Khan advised Nigeria to focus on “the long-term drivers needed to foster an improved (and more diversified) growth environment.”

“It needs to do this for its own sake, and not because it is trying to regain the number 1 position in Africa. A more rapidly growing South Africa does not take away from the growth opportunity in Nigeria, and vice versa.

“If we measure economic welfare (and this is where the emphasis should lie), being biggest in the region has no bearing on this,” she noted.

Similarly, Managing Director, Global Analytics Consulting, Tope Fasua, contended that “GDP is a very weak measure of national progress and wellbeing”, stressing that, “by extension GDP growth is an almost meaningless measure in the league of thinkers as to what a people have to do to achieve socioeconomic progress.”

“But we are stuck with it. Therefore for now, the country whose GDP is highest has bragging rights. Nigeria utilised its bragging rights when it rebased its GDP in 2014. GDP the world over is measured and reported in dollars, so if between then and now, the Naira has officially devalued by 50 per cent, its GDP has fallen by half, “ he noted.

Fasua therefore advised the authorities to ensure that all the indices are handled properly if Nigeria desire to be in the league of countries with high GDP, expressing the need to build sustainable economy.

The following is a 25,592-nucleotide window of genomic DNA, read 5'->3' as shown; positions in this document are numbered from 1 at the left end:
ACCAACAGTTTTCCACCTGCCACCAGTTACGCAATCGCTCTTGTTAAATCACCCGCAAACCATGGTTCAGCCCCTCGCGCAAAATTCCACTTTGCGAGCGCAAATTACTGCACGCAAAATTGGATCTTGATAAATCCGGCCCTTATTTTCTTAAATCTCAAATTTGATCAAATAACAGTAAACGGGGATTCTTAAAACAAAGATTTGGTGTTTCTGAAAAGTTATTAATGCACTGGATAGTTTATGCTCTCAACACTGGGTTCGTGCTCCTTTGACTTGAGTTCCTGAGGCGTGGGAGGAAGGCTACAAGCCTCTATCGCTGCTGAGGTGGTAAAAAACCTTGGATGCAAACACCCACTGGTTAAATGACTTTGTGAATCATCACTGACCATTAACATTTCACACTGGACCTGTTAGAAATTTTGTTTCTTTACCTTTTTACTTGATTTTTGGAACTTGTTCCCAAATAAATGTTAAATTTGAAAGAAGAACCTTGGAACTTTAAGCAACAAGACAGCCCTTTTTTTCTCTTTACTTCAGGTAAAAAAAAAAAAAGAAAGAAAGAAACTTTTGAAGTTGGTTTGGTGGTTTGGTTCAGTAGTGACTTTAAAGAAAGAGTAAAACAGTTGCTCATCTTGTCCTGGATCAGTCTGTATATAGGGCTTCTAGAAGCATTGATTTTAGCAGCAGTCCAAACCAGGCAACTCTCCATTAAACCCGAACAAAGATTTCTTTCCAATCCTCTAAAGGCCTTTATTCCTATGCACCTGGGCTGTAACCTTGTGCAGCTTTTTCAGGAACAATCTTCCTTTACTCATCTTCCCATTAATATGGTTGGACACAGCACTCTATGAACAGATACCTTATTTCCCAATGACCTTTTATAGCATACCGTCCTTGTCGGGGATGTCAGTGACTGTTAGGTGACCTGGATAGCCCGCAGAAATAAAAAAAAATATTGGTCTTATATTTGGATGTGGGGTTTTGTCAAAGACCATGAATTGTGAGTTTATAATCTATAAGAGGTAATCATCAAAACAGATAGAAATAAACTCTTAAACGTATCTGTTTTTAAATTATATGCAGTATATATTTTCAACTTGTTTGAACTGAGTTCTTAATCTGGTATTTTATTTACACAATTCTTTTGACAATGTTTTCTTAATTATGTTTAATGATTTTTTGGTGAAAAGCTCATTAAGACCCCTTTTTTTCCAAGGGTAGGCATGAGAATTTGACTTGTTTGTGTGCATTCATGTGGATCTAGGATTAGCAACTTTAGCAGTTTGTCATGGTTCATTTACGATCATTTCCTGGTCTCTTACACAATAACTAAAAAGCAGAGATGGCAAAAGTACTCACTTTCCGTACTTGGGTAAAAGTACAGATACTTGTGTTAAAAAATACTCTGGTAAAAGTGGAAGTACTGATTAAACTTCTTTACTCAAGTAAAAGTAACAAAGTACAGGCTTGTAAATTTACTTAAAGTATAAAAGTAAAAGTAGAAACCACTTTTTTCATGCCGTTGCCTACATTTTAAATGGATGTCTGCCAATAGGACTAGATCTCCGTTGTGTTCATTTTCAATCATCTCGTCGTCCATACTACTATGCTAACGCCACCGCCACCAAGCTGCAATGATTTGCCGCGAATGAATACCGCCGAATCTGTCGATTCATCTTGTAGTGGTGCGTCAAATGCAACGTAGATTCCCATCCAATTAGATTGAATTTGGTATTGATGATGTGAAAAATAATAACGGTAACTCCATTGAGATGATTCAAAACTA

“If Nigeria is serious about being in the league of countries with high GDPs it has to be mindful of the indices. Naira has to be strong vis a vis the Dollar, but more importantly, we need to commence building a sustainable economy. Perhaps the fact that South Africa has overtaken us will remove the delusion, and force us to stop bragging around while we have such a flimsy economy. Perhaps it will put the Buhari government under pressure to do the needful because we cannot keep complaining about the past.”

To the Director-General, West Africa Institute of Financial and Economic Management (WAIFEM), Prof. Akpan Ekpo, “Nigeria as the largest economy in Africa was not really a big deal.”

He noted : “The GDP was recalculated with a new base year of 2010 after 24 years. Definitely, the GDP would be large with several implications. One was that it placed Nigeria as a middle income country thus making it difficult for the country to obtain IDA loans on concessionary terms. The GDP per capita is an average measure.”

Stating that, “The number one gets does not translate to millions of Nigeria having such money in their pockets,” Ekpo argued that Nigeria was the largest economy with nothing to show for it.

“Yes, the largest economy in Africa with decayed infrastructure, rising poverty (about 70 per cent), rising and embarrassing rates of unemployment and underemployment and rising inflation (17 per cent). The real sector is dead and cannot be revamped with an average interest rate of almost 28 per cent. The agricultural sector remains at the peasantry level; power supply is epileptic and a near collapse of basic social services such as education, health, housing, running water, poor sanitation, among others,” he lamented, pointing out that, “there are other useful indicators capturing the wellbeing of citizens than growth in GDP and/or growth in GDP per capita.”